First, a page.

Moreover, GHK exhibits positive effects on skin fibroblasts, crucial cells in skin regeneration, by increasing cell viability, growth factor production, and collagen synthesis when combined with LED irradiation. GHK-Cu specifically stimulates epidermal basal cells, enhancing their stemness and promoting skin renewal. These findings suggest GHK's potential in supporting skin health and appearance by promoting repair mechanisms and enhancing cellular functions critical for regeneration. {2}

Oxidative stress and hypoxia: Oxidative stress, stemming from an imbalance between free radicals and antioxidants, can trigger hair loss by harming the scalp and hair. Free radicals, unstable molecules, can wreak havoc on cellular components like membranes, proteins, lipids, and DNA. Consequently, oxidative stress can hinder hair growth by damaging the scalp, weakening the anchoring force of hair strands within follicles, and ultimately leading to hair loss. {7}

GHK-Cu plays a role in reducing oxidative damage by regulating iron levels. Iron complexes in damaged tissues hinder wound healing by promoting lipid peroxidation and microbial infections. Research shows that GHK-Cu inhibits lipid peroxidation when ferritin is the iron source. This is achieved by GHK-Cu binding to ferritin channels involved in iron release, thereby preventing the release of Fe(II). Consequently, GHK-Cu acts as an antioxidant in wounds by inhibiting ferritin iron release, which helps prevent inflammation and microbial infections. {7} {2}

Hypoxia is also a major concern for hair and hair loss, Hypoxia is a state in which oxygen is not available in sufficient amounts at the tissue level to maintain adequate homeostasis; this can result from inadequate oxygen delivery to the tissues either due to low blood supply or low oxygen content in the blood (hypoxemia). {8}

GHK-Cu combats hypoxia in the scalp by not only promoting blood flow, but opening up the hair follicle through cellular regeneration and increased blood flow, in turn allowing for higher nutrient partitioning and increased oxygen absorption. {2} {3}

Of course everyone knows that DHT plays a huge role in hair loss and is often believed to be the "only" contributing factor to hair loss. While this is a very one dimensional view of the hair loss equation, it still plays a massive role. GHK-Cu users will still need to get DHT under control, however by increasing blood flow on the scalp, the hair follicles sensitivity to DHT is diminished.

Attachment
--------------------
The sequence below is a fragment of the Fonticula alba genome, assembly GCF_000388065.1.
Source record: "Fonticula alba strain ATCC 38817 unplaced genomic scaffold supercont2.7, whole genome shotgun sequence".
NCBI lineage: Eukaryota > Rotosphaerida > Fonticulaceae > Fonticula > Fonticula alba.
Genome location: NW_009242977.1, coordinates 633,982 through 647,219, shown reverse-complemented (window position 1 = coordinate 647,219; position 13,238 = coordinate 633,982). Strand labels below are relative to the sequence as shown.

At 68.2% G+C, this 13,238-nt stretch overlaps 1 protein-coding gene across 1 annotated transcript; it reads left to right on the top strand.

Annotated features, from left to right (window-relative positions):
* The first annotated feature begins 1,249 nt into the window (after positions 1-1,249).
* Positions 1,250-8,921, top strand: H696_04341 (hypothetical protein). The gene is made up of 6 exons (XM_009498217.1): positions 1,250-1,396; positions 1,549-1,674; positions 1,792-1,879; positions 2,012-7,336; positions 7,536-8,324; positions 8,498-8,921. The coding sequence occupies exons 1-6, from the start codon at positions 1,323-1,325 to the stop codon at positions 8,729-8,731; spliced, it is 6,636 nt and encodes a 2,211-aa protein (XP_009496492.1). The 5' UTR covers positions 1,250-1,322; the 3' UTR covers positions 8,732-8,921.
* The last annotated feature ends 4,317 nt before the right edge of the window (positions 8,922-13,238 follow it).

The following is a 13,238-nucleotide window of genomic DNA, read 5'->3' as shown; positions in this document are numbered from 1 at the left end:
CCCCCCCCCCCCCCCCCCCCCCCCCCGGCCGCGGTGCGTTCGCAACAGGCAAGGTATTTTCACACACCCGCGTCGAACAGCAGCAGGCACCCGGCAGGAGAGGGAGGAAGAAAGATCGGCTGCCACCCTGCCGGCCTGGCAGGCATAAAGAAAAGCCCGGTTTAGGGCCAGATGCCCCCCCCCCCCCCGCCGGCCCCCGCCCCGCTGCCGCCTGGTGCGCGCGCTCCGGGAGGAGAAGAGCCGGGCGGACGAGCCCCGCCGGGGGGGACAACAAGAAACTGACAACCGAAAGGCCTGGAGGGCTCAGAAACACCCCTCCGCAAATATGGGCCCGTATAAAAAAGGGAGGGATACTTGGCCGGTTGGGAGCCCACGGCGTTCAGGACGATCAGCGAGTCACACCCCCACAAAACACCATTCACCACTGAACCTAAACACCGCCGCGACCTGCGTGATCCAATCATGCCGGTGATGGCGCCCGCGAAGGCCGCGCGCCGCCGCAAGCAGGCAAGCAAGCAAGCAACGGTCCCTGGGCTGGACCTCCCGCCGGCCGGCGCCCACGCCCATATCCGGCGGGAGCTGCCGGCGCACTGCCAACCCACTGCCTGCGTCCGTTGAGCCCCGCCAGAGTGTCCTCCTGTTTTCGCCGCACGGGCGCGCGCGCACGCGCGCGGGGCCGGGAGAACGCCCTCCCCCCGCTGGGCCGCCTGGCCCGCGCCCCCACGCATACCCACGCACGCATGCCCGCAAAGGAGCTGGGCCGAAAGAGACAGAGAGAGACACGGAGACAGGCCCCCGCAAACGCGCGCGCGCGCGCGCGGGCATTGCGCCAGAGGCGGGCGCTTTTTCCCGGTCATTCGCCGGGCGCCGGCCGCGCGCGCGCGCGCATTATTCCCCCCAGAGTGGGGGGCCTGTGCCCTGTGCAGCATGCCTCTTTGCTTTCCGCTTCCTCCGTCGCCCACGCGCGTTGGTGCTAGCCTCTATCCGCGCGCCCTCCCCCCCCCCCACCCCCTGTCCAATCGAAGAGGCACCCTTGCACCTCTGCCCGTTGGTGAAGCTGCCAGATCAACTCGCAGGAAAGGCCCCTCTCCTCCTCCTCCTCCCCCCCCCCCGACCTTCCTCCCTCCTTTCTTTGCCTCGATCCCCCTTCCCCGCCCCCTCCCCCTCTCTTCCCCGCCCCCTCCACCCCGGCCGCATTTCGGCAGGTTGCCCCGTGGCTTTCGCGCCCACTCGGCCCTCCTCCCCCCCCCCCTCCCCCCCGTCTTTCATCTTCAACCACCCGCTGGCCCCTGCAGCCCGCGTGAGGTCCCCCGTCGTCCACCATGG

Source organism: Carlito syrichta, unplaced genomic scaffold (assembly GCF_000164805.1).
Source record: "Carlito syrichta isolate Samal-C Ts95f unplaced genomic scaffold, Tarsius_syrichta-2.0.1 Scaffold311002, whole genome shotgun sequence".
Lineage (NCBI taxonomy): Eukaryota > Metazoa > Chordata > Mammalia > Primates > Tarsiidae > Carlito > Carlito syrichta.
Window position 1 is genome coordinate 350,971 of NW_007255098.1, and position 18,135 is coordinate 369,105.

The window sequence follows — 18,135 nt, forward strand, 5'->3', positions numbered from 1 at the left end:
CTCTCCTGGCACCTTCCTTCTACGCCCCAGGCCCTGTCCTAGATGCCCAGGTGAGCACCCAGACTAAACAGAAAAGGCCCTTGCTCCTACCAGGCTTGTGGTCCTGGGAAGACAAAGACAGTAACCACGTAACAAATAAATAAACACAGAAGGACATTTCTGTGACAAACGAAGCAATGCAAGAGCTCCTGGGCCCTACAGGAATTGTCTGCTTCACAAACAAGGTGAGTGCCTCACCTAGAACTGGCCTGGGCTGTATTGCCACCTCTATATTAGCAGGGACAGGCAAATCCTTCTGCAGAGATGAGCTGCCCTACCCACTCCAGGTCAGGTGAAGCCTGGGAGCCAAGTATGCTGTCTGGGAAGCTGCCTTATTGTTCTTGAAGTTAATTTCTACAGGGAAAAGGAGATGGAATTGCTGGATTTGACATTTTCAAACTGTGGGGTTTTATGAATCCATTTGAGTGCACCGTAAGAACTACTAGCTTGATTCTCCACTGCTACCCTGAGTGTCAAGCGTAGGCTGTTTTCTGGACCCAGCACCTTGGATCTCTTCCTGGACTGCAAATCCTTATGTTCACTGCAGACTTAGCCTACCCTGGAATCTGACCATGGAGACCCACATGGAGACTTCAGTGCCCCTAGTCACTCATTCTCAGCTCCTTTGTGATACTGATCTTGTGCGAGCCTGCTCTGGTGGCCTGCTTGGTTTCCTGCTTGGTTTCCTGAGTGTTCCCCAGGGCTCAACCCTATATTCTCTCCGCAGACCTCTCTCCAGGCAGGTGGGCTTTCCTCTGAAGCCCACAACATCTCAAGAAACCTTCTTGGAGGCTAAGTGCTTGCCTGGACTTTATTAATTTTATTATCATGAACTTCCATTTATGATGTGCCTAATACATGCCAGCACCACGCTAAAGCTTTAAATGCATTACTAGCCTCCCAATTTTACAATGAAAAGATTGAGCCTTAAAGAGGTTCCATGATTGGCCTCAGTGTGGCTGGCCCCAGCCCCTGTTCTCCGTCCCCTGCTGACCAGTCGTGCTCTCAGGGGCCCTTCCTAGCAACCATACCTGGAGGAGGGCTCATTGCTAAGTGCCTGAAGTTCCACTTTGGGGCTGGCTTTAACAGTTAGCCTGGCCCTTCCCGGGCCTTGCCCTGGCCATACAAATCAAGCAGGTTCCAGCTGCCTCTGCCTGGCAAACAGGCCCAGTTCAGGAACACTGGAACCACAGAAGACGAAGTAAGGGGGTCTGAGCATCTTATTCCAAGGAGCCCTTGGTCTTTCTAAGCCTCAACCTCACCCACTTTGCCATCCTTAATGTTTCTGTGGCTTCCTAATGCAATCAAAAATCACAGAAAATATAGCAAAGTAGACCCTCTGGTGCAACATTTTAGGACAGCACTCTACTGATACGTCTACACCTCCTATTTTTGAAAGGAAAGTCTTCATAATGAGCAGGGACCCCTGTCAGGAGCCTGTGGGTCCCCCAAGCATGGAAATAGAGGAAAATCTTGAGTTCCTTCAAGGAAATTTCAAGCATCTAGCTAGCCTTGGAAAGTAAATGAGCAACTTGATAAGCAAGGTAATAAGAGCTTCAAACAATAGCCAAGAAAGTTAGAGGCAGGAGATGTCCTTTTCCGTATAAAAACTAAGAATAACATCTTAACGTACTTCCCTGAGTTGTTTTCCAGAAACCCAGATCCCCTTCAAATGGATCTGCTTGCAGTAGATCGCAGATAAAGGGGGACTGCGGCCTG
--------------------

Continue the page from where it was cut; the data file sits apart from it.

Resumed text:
Using GHK-Cu to combat hair loss may be a more effective solution than finasteride and or minoxidil, particularly in the realm of hair regrowth. While more controlled human studies are needed, the clinical literature proves that it may be a better option that Minoxidil both in hair loss prevention and hair regrowth. Additionally, the lack of side effects make it an attractive alternative to both Finasteride and Minoxidil. 



1. National Center for Biotechnology Information. "Peptides: Chemistry, Structure and Biology." National Center for Biotechnology Information, U.S. National Library of Medicine, 4 Dec. 2019,

2. National Center for Biotechnology Information. "Contribution of the GHK-Cu Complex to Regulation of Stemness and Stem Cell Activity." National Center for Biotechnology Information, U.S. National Library of Medicine, 10 June 2020,

3. National Center for Biotechnology Information. "Premature hair loss in men and women: What can be done?" National Center for Biotechnology Information, U.S. National Library of Medicine, 17 July 2018,

4. National Institute of Arthritis and Musculoskeletal and Skin Diseases. "Alopecia Areata." National Institute of Arthritis and Musculoskeletal and Skin Diseases, U.S. Department of Health and Human Services,

5. National Center for Biotechnology Information. "Premature hair loss in men and women: What can be done?" National Center for Biotechnology Information, U.S. National Library of Medicine, 17 July 2018,

6. National Center for Biotechnology Information. "Hair Loss Disorders: The Mechanism of Inhibition by Natural Compounds." National Center for Biotechnology Information, U.S. National Library of Medicine, 29 July 2019,

7. National Center for Biotechnology Information. "Oxidative Stress in Ageing of Hair." National Center for Biotechnology Information, U.S. National Library of Medicine, 10 Jan. 2019,,role%20in%20premature%20hair%20loss.

8. National Center for Biotechnology Information. "Hypoxia." National Center for Biotechnology Information, U.S. National Library of Medicine, 6 Mar. 2020,,in%20the%20blood%20(hypoxemia).